SNISS: Swedish National Infrastructure for Large-scale Sequencing
DNA sequencing has become a basic tool in biology and medicine and the technology for sequencing is changing rapidly. The first generation of technologies, i.e. the Maxam-Gilbert and Sanger methods, were developed in the late 1970 and refined to the point that fluorescent Sanger sequencing was used for the first human genome sequence. The development of massively parallel sequencing technologies in 2006 provided an opportunity to increase the sequence throughput by a factor of at least 1,000. The 2nd generation technologies represent a milestone in the life sciences and for the first time allowed rapid whole genome sequencing. These technologies have dramatically decreased the cost of DNA sequencing and enabled studies of the genome of higher organisms at an unprecedented rate.
The Swedish National Infrastructure for Large-Scale DNA sequencing (SNISS) has been established by the Swedish Research Council in January 2010 as a national core facility at Royal Institute of Technology (KTH), Stockholm and Uppsala University. SNISS presently operates 2nd generation instruments (Applied Biosystems’ SOLiD, Roche’s Genome Sequencer FLX and Illumina’s HiSeq2000).
• An open access core facility for Swedish research groups taking advantage of the instrument infrastructure. Research groups can deliver genomic DNA, RNA or cDNA to either of the nodes for sequence analysis. SNISS provides free of charge all the laboratory work and a basic bioinformatics analysis including mapping to the reference genome and assemblies, before delivery of files to users. In the current mode of operation, the research group will cover only the reagents costs unless advanced sample preparation protocols are needed.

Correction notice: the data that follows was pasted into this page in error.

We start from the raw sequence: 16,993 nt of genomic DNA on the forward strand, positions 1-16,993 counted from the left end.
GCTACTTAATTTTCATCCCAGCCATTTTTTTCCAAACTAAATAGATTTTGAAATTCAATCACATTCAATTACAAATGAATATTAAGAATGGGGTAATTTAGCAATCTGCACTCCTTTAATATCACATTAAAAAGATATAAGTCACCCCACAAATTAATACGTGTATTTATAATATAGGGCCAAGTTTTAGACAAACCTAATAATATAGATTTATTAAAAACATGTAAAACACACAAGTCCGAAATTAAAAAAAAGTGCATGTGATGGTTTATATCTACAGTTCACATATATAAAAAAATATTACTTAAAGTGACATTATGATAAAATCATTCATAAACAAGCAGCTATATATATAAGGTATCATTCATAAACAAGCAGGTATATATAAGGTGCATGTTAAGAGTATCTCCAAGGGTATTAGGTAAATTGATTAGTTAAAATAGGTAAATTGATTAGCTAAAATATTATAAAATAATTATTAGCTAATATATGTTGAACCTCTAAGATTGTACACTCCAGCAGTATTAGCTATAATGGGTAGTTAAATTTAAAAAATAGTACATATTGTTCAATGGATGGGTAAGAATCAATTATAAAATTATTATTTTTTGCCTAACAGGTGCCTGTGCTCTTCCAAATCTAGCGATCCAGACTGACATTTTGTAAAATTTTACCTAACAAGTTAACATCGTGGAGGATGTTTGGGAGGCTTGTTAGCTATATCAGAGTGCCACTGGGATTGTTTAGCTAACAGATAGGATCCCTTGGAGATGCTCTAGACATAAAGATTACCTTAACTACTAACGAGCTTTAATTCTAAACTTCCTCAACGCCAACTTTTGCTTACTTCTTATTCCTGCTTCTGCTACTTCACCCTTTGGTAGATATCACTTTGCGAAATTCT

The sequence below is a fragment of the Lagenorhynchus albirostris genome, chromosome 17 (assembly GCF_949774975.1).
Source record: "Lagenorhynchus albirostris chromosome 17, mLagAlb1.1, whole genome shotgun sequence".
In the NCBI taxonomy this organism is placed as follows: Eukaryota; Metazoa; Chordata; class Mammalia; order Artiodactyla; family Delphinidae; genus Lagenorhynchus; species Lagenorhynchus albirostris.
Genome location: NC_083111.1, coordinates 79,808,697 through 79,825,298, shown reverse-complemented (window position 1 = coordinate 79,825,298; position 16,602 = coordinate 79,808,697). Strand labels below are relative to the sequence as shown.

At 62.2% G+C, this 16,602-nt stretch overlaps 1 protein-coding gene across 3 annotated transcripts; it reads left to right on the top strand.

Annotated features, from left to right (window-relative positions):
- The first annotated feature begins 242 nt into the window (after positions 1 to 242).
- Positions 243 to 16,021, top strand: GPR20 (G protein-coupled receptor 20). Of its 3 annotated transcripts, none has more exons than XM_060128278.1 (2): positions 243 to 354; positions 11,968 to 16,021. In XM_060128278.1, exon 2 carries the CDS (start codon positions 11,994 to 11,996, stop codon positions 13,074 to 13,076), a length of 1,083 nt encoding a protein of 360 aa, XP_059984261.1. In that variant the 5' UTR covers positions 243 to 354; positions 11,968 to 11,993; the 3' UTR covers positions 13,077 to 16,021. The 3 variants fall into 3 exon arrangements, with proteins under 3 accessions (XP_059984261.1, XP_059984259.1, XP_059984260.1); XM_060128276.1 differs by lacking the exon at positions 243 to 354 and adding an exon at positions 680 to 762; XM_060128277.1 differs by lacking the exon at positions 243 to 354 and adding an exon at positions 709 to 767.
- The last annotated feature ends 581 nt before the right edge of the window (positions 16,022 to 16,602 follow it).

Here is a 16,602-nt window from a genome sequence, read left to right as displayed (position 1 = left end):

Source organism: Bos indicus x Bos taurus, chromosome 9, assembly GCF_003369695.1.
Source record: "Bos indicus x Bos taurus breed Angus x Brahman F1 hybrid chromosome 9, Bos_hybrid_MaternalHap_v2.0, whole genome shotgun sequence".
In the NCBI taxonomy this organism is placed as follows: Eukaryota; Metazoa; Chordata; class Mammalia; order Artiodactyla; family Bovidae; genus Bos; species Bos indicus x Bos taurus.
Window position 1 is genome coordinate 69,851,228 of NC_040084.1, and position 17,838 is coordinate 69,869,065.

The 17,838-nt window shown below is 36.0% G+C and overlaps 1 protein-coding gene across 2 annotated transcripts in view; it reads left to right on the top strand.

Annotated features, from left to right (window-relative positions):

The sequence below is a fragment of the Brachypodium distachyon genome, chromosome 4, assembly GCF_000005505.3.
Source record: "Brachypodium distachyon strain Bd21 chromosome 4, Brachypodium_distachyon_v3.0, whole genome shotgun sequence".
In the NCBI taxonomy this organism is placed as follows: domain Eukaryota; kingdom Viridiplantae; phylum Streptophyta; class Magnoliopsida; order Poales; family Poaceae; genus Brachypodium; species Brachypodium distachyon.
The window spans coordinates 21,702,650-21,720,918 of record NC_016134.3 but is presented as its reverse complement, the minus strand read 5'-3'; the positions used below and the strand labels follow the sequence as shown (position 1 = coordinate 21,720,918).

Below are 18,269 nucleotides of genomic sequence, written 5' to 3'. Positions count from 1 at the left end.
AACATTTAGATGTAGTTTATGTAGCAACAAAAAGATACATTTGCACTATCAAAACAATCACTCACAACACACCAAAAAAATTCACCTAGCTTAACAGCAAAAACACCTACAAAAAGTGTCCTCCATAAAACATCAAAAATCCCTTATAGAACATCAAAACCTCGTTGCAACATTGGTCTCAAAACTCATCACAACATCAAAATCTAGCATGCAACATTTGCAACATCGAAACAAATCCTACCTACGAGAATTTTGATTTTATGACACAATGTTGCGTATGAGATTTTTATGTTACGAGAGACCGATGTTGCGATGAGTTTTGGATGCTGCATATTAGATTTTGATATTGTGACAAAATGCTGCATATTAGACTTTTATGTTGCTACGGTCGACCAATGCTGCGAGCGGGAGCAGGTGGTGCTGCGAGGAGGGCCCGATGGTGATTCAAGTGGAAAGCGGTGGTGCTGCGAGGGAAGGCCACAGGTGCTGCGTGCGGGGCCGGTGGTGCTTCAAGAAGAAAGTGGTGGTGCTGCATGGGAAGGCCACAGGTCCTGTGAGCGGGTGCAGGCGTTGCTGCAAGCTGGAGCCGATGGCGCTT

• A flexible infrastructure that enables introduction of new technology developments. During 2008 and 2009 SNISS has updated the sequencing instruments with new hardware and software to offer state-of-the-art 2nd generation sequencing platforms. We have also introduced new paired-end, RNA sequencing and automated multiplex procedures, including sequence capture methodologies enabled by arrays and in solution hybridisation.
• A learning environment where PhD students and postdocs can become familiar with the new analysis methods in genomics. This part has been strengthened by funding to the national Bioinformatics Infrastructure for Life Sciences (BILS) initiative.
• Empower Swedish scientists in the field of the next-generation DNA sequencing by organizing scientific meetings, user workshops and courses as training events.
The SNISS board include representatives for KTH, UU, VR and external users. The SNISS KTH node is headed by Professor Joakim Lundeberg (Director of SNISS) and the Uppsala node by Professor Ulf Gyllensten (Co-director of SNISS).
SNISS will be co-located with the Science for Life Laboratory efforts in Stockholm and Uppsala, which will further strengthen the SNISS infrastructure. SNISS will perform projects in a wide variety of research fields and project types, underscoring the wide utility these technologies are having in essentially all fields of biology and medicine.